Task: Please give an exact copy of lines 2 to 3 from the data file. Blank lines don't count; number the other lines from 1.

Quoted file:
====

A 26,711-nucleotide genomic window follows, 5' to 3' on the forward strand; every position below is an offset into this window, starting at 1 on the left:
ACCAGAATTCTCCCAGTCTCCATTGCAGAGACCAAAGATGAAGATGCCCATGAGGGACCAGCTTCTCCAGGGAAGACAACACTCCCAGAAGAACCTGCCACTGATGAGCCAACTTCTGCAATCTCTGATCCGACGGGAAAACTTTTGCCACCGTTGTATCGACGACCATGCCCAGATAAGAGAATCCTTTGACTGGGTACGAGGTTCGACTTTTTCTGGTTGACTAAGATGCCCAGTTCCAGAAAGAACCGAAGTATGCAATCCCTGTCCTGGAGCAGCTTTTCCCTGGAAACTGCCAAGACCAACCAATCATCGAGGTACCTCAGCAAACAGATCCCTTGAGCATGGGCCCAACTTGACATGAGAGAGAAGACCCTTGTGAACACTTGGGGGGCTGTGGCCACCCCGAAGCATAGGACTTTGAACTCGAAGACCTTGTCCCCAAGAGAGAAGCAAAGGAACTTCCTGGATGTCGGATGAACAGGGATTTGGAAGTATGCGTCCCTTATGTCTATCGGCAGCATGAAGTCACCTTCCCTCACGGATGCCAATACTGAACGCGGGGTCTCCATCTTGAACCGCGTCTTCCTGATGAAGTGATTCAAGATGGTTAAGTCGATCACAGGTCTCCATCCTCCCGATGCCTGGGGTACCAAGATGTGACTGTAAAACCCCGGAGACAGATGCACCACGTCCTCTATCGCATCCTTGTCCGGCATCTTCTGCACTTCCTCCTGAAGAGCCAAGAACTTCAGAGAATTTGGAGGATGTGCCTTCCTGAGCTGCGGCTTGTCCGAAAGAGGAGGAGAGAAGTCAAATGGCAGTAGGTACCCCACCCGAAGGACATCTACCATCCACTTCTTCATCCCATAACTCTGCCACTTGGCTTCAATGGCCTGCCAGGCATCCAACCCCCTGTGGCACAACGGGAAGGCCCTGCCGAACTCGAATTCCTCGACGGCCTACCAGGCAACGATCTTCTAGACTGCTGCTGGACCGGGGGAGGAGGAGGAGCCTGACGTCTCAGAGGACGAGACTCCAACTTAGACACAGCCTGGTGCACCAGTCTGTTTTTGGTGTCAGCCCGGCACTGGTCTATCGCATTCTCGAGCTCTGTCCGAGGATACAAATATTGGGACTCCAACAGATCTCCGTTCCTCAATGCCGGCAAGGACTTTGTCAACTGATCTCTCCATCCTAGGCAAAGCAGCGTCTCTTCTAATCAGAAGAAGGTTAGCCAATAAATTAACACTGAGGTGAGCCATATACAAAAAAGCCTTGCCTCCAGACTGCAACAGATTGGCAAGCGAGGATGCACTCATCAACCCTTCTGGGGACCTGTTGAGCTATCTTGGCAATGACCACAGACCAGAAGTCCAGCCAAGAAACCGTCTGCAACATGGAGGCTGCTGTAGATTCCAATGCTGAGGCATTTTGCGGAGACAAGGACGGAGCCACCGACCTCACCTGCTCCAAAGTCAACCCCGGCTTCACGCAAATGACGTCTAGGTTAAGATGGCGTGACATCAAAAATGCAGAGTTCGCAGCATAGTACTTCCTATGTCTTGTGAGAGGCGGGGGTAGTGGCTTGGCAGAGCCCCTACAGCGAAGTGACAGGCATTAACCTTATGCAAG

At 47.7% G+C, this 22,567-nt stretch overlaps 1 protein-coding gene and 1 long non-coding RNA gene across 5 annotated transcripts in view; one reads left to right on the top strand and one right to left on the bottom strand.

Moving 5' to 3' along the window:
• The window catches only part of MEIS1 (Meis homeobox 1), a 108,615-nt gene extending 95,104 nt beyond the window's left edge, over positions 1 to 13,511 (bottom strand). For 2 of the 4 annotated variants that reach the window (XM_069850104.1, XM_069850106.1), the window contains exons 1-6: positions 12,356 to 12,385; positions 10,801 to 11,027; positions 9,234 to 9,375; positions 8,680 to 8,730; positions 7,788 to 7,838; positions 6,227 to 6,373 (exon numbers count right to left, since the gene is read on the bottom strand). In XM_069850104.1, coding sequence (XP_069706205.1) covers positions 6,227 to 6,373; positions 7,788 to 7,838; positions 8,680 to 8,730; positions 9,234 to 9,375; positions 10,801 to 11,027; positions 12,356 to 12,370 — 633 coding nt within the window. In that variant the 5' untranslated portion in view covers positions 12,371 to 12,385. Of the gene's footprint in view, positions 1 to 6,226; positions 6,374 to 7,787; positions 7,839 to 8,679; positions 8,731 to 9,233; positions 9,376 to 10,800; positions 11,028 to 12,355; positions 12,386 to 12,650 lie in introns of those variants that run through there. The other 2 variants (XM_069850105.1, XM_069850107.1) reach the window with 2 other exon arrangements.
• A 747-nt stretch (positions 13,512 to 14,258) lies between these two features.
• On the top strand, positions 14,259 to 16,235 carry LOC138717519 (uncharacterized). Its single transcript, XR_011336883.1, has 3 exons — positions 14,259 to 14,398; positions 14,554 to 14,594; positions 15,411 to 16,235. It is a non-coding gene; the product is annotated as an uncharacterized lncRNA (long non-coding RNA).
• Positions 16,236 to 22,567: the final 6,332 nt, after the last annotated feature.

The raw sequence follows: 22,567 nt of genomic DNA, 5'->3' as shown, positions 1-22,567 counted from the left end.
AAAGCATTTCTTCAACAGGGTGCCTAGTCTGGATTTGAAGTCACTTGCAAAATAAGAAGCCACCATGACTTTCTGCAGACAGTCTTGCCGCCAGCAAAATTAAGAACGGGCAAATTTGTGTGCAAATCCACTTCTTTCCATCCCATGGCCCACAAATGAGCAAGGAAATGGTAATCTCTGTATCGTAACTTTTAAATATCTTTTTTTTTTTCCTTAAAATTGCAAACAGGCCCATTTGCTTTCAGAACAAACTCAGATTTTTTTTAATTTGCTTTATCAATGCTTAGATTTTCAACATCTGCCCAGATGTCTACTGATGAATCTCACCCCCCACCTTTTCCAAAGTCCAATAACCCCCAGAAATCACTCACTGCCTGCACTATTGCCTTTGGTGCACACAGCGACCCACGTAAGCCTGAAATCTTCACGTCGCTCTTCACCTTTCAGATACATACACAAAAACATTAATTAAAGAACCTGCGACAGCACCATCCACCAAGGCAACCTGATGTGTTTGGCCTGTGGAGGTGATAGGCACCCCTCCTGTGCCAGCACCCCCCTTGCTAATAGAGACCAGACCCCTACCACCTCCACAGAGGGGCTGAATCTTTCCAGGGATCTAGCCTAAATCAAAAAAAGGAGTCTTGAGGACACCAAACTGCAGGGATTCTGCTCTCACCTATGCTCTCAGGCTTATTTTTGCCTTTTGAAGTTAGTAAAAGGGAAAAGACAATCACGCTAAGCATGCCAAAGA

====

ACCAGAATTCTCCCAGTCTCCATTGCAGAGACCAAAGATGAAGATGCCCATGAGGGACCAGCTTCTCCAGGGAAGACAACACTCCCAGAAGAACCTGCCACTGATGAGCCAACTTCTGCAATCTCTGATCCGACGGGAAAACTTTTGCCACCGTTGTATCGACGACCATGCCCAGATAAGAGAATCCTTTGACTGGGTACGAGGTTCGACTTTTTCTGGTTGACTAAGATGCCCAGTTCCAGAAAGAACCGAAGTATGCAATCCCTGTCCTGGAGCAGCTTTTCCCTGGAAACTGCCAAGACCAACCAATCATCGAGGTACCTCAGCAAACAGATCCCTTGAGCATGGGCCCAACTTGACATGAGAGAGAAGACCCTTGTGAACACTTGGGGGGCTGTGGCCACCCCGAAGCATAGGACTTTGAACTCGAAGACCTTGTCCCCAAGAGAGAAGCAAAGGAACTTCCTGGATGTCGGATGAACAGGGATTTGGAAGTATGCGTCCCTTATGTCTATCGGCAGCATGAAGTCACCTTCCCTCACGGATGCCAATACTGAACGCGGGGTCTCCATCTTGAACCGCGTCTTCCTGATGAAGTGATTCAAGATGGTTAAGTCGATCACAGGTCTCCATCCTCCCGATGCCTGGGGTACCAAGATGTGACTGTAAAACCCCGGAGACAGATGCACCACGTCCTCTATCGCATCCTTGTCCGGCATCTTCTGCACTTCCTCCTGAAGAGCCAAGAACTTCAGAGAATTTGGAGGATGTGCCTTCCTGAGCTGCGGCTTGTCCGAAAGAGGAGGAGAGAAGTCAAATGGCAGTAGGTACCCCACCCGAAGGACATCTACCATCCACTTCTTCATCCCATAACTCTGCCACTTGGCTTCAATGGCCTGCCAGGCATCCAACCCCCTGTGGCACAACGGGAAGGCCCTGCCGAACTCGAATTCCTCGACGGCCTACCAGGCAACGATCTTCTAGACTGCTGCTGGACCGGGGGAGGAGGAGGAGCCTGACGTCTCAGAGGACGAGACTCCAACTTAGACACAGCCTGGTGCACCAGTCTGTTTTTGGTGTCAGCCCGGCACTGGTCTATCGCATTCTCGAGCTCTGTCCGAGGATACAAATATTGGGACTCCAACAGATCTCCGTTCCTCAATGCCGGCAAGGACTTTGTCAACTGATCTCTCCATCCTAGGCAAAGCAGCGTCTCTTCTAATCAGAAGAAGGTTAGCCAATAAATTAACACTGAGGTGAGCCATATACAAAAAAGCCTTGCCTCCAGACTGCAACAGATTGGCAAGCGAGGATGCACTCATCAACCCTTCTGGGGACCTGTTGAGCTATCTTGGCAATGACCACAGACCAGAAGTCCAGCCAAGAAACCGTCTGCAACATGGAGGCTGCTGTAGATTCCAATGCTGAGGCATTTTGCGGAGACAAGGACGGAGCCACCGACCTCACCTGCTCCAAAGTCAACCCCGGCTTCACGCAAATGACGTCTAGGTTAAGATGGCGTGACATCAAAAATGCAGAGTTCGCAGCATAGTACTTCCTATGTCTTGTGAGAGGCGGGGGTAGTGGCTTGGCAGAGCCCCTACAGCGAAGTGACAGGCATTAACCTTATGCAAG

At 47.7% G+C, this 22,567-nt stretch overlaps 1 protein-coding gene and 1 long non-coding RNA gene across 5 annotated transcripts in view; one reads left to right on the top strand and one right to left on the bottom strand.